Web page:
When you are involved in a public health crisis or the threat of a potential public health incident, these events can affect your personal health and well-being. Everyone — adults, teens, and even children, experiences stress and each one uniquely. Stress is a mental, physical, and emotional strain resulting from adverse or demanding circumstances. Stress can result from any change, whether positive (e.g. preparing for a wedding) or negative (e.g. dealing with a natural disaster).

Learning healthy ways to cope and getting the right care and support can help reduce stressful feelings and symptoms. During stressful times, it is imperative to monitor your physical and mental health. Learn to recognize the signs of stress and know when to implement healthy behaviors.

Healthy Ways to Cope with Stress:

Feeling emotional and nervous or having trouble sleeping and eating can all be normal reactions to stress. Here are some healthy ways you can deal with stress:

  • Take Care of Yourself
    • Eat healthy, well-balanced meals and drink plenty of water
    • Relax your body often by doing what works for you — take deep breaths, stretch, exercise, go for a walk, meditate, engage in pleasurable hobbies, or something as simple as washing your face and hands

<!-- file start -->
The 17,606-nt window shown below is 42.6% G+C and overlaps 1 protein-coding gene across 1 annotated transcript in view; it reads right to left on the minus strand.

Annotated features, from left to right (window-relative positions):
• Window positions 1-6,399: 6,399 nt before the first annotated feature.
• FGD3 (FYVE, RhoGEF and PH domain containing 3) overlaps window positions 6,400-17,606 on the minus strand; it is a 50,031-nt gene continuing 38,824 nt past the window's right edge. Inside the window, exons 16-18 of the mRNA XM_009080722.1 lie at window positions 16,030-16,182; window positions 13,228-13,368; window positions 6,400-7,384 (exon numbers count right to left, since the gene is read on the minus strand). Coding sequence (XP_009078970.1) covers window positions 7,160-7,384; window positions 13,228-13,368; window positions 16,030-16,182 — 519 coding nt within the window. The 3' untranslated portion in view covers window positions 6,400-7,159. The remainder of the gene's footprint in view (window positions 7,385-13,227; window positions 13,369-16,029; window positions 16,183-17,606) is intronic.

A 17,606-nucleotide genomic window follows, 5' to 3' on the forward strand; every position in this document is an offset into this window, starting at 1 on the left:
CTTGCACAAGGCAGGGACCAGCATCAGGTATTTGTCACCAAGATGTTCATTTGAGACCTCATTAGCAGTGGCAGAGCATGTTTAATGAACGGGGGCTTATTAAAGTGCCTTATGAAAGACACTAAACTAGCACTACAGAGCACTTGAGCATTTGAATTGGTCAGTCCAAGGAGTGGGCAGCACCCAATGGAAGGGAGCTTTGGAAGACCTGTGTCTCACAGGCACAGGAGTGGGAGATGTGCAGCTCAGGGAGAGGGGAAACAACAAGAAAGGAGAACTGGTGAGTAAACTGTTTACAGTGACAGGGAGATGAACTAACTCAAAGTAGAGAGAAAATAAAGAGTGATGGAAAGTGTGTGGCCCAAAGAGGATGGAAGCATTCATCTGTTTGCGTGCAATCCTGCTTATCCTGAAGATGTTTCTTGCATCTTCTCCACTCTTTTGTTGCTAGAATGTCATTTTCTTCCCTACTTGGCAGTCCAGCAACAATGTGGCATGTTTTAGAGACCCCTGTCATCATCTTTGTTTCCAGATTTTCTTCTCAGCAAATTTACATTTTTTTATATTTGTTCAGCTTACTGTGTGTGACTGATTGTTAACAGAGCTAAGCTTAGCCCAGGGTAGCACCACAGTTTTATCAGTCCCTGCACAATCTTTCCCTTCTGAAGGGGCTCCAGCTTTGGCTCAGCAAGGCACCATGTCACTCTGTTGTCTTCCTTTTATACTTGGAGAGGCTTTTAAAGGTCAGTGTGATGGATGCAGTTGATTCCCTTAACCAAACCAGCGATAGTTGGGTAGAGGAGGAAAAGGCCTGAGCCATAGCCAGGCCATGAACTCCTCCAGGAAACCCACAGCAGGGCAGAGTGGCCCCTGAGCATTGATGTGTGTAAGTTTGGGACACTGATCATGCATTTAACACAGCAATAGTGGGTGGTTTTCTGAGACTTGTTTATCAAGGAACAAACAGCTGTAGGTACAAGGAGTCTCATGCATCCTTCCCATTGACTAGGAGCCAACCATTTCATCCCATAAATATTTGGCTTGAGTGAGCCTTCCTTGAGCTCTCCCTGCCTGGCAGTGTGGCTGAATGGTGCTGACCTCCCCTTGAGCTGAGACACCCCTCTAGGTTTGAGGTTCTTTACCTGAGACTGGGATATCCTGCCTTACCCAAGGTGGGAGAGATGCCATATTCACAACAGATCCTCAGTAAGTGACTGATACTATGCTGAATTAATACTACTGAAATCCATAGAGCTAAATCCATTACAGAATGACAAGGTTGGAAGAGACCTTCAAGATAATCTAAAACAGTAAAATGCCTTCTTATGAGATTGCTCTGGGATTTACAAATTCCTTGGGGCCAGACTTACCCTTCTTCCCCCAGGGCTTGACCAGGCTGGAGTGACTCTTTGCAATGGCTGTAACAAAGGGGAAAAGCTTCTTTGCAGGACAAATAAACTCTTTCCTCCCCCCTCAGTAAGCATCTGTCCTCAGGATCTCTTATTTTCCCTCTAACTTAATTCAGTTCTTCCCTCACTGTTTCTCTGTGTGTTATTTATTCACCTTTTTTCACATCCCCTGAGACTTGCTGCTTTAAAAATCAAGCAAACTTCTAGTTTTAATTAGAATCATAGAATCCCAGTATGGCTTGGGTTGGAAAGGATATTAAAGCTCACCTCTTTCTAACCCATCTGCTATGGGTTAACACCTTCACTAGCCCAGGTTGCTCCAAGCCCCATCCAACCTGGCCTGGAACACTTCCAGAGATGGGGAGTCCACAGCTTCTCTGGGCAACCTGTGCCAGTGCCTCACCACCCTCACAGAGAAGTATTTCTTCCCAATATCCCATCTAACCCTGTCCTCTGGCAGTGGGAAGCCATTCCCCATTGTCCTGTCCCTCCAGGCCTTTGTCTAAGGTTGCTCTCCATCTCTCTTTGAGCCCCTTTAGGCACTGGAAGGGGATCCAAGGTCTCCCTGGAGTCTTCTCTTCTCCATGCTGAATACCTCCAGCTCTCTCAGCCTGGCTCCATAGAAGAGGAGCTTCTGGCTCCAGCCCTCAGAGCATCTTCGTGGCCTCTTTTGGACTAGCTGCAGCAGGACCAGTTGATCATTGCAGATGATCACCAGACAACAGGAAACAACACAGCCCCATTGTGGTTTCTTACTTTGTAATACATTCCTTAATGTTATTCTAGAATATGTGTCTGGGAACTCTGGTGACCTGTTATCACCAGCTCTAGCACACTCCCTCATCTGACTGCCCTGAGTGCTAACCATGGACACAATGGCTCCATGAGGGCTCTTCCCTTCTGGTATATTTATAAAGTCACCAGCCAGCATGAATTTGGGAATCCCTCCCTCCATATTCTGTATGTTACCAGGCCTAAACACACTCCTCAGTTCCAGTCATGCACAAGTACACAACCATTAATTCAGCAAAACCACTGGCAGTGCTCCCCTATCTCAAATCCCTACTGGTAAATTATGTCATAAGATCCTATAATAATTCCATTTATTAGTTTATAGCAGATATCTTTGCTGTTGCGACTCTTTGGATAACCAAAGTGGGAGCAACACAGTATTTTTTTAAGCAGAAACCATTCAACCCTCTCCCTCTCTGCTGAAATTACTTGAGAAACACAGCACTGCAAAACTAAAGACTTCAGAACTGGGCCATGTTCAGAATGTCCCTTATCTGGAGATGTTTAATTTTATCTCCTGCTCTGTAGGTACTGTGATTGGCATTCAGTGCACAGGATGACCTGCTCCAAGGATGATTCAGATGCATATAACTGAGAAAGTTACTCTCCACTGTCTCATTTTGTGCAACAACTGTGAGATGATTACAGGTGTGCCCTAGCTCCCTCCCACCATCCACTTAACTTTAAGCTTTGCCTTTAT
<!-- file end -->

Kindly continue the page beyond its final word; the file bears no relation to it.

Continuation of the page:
• Get plenty of sleep
    • Give yourself a break if you start to feel stressed out
  • Talk to others. Share your problems about your feelings with a parent, friend, counselor, doctor, or pastor
  • Take a break
    • If news events are causing your stress, take a break from listening or watching the news
    • Use time off to relax — eat a good meal, read, listen to music, take a bath or talk to family
  • Recognize when you need more help. If problems continue or you are thinking about suicide, talk to a psychologist, social worker, or professional counselor

Pay Attention to Your Body, Feelings and Spirit:

  • Recognize and heed early warning signs of stress: increased or decreased energy, irritability, outbursts, difficulty relaxing or sleeping, placing blame others, difficulty communicating, headaches, loss of appetite (or overeating) sweating and chills, depression, guilt, anger, apathy, sadness, difficulty remembering things, confusion, excessive worrying, difficulty making decisions
  • Recognize how your own experiences affect your way of handling an event. Focus on the ways you handled previous stressful events well
  • Connect with your community support
  • Take time to pray and connect to your community of faith

How to Help Children and Adolescents

  • Provide a safe environment
  • Remain calm — children and adolescents will mimic your behavior
  • Keep normal routines
  • Share age-appropriate information
  • Prevent or limit media exposure
  • Practice active listening
  • Teach coping skills:
    • Slow breathing
    • Counting
    • Calming music
    • Soft pillows, blankets or stuffed animals

HCM is committed to providing physical, medical, and informational support to our community during this time. Follow the HCM Wellness Center on Facebook to view Live and recorded exercise classes. We also make provisions for your spiritual and emotional health and can connect you to a chaplain or social worker by phone, as you need. To reach us, please call the HCM Information Line at 830.990.6100, and ask for a chaplain or social worker. You can also call the hospital chaplain’s office at 830.990.6125 or the Homecare/Hospice mainline at 830.990.1336 and ask for support.

COVID-19 Spiritual resources